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pensive (adj.)

late 14c., pensif, "sad, sorrowful, melancholy;" also "engaged in serious thought, meditative, contemplative;" from Old French pensif "thoughtful, distracted, musing" (11c.), from penser "to think," from Latin pensare "weigh, consider," frequentative of pendere "to hang, cause to hang; weigh; pay" (from PIE root *(s)pen- "to draw, stretch, spin"). Meaning "expressing thoughtfulness with sadness" is from 1540s. Related: Pensively; pensiveness.

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poise (v.)

late 14c., poisen, "to have (a specified) weight," a sense now obsolete, from Old French poiser, stressed form of peser "to weigh, be heavy; weigh down, be a burden; worry, be a concern," from Vulgar Latin *pesare, from Latin pensare "to weigh carefully, weigh out, counter-balance," frequentative of pendere (past participle pensus) "to hang, cause to hang; weigh; pay" (from PIE root *(s)pen- "to draw, stretch, spin").

The meaning "to weigh, ascertain by weighing or balancing is from 1590s, hence the meaning "to hold or place in equilibrium or balance," from 1630s (compare equipoise). The intransitive sense of "be balanced or suspended," figuratively "to hang in suspense" is by 1847; the passive sense of "to be ready" (for or to do something) is by 1932. Related: Poised; poising. In 15c. a poiser was an official who weighed goods. The secondary sense of "to ponder, consider" in Latin pensare yielded pensive; that sense was occasional, but rare in Middle English poise.

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*(s)pen- 

Proto-Indo-European root meaning "to draw, stretch, spin."

It forms all or part of: append; appendix; avoirdupois; compendium; compensate; compensation; counterpoise; depend; dispense; equipoise; expend; expense; expensive; hydroponics; impend; painter (n.2) "rope or chain that holds an anchor to a ship's side;" pansy; penchant; pend; pendant; pendentive; pending; pendular; pendulous; pendulum; pension; pensive; penthouse; perpendicular; peso; poise; ponder; ponderous; pound (n.1) "measure of weight;" prepend; prepense; preponderate; propensity; recompense; span (n.1) "distance between two objects;" span (n.2) "two animals driven together;" spangle; spanner; spend; spider; spin; spindle; spinner; spinster; stipend; suspend; suspension.

It is the hypothetical source of/evidence for its existence is provided by: Latin pendere "to hang, to cause to hang," pondus "weight" (perhaps the notion is the weight of a thing measured by how much it stretches a cord), pensare "to weigh, consider;" Greek ponos "toil," ponein "to toil;" Lithuanian spendžiu, spęsti "lay a snare;" Old Church Slavonic peti "stretch, strain," pato "fetter," pina "I span;" Old English spinnan "to spin," spannan "to join, fasten; stretch, span;" Armenian henum "I weave;" Greek patos "garment," literally "that which is spun;" Lithuanian pinu "I plait, braid," spandau "I spin;" Middle Welsh cy-ffiniden "spider;" Old English spinnan "draw out and twist fibers into thread," spiðra "spider," literally "spinner."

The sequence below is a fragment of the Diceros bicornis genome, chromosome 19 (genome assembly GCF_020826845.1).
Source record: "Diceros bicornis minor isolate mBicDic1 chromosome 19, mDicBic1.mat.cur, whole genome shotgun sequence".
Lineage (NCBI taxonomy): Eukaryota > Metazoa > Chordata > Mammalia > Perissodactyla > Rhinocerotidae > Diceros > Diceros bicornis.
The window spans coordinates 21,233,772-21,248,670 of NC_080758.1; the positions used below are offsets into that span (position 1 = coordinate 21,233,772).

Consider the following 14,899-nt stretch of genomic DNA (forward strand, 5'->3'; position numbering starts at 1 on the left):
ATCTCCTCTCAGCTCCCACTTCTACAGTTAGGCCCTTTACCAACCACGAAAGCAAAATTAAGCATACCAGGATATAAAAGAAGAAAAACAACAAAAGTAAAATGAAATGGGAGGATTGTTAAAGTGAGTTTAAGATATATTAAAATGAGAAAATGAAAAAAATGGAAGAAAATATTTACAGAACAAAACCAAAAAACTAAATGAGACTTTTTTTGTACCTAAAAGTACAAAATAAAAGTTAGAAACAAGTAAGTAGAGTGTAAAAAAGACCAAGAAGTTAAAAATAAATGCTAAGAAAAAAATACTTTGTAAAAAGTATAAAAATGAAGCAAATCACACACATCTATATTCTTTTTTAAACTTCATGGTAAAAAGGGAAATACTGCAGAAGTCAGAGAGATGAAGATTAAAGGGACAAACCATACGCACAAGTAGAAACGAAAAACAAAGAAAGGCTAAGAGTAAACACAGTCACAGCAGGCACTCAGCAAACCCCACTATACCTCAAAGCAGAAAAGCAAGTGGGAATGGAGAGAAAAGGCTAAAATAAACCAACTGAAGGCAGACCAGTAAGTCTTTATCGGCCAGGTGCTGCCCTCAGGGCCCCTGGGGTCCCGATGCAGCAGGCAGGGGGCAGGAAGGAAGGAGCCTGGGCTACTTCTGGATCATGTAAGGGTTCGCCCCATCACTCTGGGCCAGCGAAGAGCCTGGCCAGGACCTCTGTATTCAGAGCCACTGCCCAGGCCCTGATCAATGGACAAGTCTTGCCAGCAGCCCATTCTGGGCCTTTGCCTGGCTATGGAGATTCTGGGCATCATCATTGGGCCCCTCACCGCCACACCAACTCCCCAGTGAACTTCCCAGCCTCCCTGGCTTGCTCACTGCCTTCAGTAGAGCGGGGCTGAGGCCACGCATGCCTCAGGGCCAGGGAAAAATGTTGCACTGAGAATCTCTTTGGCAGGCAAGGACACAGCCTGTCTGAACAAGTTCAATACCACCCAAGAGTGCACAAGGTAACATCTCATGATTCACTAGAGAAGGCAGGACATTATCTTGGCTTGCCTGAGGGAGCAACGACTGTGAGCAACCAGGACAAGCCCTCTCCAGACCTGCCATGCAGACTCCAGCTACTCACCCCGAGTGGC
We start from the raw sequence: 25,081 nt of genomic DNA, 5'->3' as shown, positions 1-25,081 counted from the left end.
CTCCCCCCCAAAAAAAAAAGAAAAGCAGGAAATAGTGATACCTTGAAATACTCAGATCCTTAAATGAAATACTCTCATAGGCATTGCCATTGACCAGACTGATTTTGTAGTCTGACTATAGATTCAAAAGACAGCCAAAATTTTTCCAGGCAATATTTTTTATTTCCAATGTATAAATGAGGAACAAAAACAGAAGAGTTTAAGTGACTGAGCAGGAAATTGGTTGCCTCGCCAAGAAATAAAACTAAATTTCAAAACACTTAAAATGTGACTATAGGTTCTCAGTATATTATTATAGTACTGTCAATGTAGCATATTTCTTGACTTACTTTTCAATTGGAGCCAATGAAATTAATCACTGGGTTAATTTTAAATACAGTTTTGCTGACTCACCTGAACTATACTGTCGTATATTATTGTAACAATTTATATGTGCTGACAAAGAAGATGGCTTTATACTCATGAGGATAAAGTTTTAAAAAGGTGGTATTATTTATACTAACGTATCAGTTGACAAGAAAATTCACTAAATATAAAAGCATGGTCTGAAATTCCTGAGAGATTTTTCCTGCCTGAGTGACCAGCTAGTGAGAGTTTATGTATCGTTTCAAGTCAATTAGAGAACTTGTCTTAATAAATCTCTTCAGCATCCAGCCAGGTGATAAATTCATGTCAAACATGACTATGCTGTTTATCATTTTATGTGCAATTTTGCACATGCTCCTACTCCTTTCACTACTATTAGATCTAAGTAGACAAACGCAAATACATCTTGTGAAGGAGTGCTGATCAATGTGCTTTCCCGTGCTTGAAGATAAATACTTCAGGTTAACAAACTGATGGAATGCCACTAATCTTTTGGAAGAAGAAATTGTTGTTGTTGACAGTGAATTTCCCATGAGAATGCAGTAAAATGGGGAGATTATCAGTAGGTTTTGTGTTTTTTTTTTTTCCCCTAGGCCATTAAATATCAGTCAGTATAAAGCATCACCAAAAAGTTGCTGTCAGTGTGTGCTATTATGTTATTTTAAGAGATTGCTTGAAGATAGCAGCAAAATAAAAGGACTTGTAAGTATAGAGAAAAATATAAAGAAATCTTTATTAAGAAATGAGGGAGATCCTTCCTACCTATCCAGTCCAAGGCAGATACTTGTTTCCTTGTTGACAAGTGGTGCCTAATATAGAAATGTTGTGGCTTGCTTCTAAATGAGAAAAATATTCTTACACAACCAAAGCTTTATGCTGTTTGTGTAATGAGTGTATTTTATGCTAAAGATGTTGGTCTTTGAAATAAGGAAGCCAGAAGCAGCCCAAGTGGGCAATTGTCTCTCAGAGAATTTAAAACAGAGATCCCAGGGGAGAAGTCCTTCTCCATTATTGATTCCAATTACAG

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wistful (adj.)
1610s, "closely attentive," perhaps from obsolete wistly "intently" (c. 1500), of uncertain origin. Perhaps formed on the model of wishful. Middle English wistful meant "bountiful, well-supplied," from Old English wist "provisions." The meaning of "longingly pensive, musing" is by 1714. Related: Wistfully; wistfulness.
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belly-dance (n.)

also bellydance, 1883, in a British account of travels in Persia, from belly (n.) + dance (n.). In early use sometimes referred to by the French danse du ventre, which is attested by 1872 in French accounts from the Middle East. It appears as a French term in English by 1883, and its use got a boost from the performances of it at the Paris Exposition of 1889.

We agreed, and made our way to the mimic street called Grand Cairo, where we witnessed the lady contortionist who performs a series of movements, designated with charming frankness on the affiches as "La Danse du Ventre." It might with equal candor be called the Lumbar Wriggle [or] the Pectoral Squirm, for this curious Arab almeh possesses the power of moving any one of her principal sets of muscles quite independently of all the others, and can make any prominent part of her person waggle or surge, while its neighboring lines or curves preserve a statuesque rigidity. [Table Talk, September 1889]
The number of women [in the audience] was ludicrously disproportionate, and the number of American women was noticeable. Some of them seemed slightly pensive, but all were interested. Their large eyes grew larger still. They almost forgot decorum in crowding for a better view, in leaning over the backs of chairs in concentrated absorbed attention. [Scribner's Magazine, January 1890]

The English noun is perhaps a direct translation of the French. As a verb from 1963. Related: Belly-dancer (1922); belly-dancing (n.), 1921.

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